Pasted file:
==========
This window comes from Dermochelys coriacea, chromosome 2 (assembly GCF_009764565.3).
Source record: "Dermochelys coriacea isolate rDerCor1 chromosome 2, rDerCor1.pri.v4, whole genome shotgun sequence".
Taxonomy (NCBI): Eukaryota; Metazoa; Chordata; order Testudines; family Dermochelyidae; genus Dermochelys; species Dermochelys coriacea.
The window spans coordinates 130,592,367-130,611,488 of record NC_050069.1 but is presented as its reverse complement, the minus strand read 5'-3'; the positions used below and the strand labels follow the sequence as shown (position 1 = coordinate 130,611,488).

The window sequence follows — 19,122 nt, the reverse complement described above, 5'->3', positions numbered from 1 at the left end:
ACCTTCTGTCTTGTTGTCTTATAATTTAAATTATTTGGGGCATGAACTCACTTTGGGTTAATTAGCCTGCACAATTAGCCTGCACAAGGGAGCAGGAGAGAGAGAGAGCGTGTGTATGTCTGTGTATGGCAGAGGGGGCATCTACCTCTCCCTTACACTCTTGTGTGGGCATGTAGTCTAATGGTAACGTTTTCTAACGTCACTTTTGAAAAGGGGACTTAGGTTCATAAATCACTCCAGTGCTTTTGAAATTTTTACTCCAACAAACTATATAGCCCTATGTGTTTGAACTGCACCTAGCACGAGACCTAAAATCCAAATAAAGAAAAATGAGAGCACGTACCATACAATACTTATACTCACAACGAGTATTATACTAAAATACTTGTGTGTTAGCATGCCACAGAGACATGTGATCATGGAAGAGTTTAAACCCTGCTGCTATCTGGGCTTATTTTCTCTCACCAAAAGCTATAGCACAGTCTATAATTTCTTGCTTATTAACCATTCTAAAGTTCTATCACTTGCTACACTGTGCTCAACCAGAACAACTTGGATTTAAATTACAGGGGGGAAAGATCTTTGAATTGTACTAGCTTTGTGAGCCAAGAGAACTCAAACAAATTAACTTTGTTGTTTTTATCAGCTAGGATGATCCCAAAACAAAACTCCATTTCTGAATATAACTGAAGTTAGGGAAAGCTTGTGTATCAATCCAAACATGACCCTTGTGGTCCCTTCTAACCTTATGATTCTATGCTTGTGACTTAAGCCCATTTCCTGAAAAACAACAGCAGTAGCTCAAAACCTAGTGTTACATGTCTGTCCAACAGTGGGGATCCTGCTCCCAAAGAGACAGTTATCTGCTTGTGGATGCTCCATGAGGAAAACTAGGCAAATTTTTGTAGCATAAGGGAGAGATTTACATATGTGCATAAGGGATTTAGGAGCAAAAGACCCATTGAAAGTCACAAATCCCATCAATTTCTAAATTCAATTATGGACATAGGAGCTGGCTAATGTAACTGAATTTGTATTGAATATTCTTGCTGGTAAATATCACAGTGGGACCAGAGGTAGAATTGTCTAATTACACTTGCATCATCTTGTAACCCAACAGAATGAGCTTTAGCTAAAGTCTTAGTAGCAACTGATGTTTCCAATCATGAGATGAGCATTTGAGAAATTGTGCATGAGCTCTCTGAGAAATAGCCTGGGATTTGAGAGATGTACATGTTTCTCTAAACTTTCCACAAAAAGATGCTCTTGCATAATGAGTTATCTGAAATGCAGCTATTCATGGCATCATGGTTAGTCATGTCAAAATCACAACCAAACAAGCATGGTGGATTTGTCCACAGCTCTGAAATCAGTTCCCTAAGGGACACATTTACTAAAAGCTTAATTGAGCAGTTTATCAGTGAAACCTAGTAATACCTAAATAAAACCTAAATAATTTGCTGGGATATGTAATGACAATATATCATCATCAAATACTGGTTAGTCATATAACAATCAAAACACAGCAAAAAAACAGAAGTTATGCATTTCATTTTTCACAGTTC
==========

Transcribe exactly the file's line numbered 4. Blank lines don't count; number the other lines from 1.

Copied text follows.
The window spans coordinates 130,592,367-130,611,488 of record NC_050069.1 but is presented as its reverse complement, the minus strand read 5'-3'; the positions used below and the strand labels follow the sequence as shown (position 1 = coordinate 130,611,488).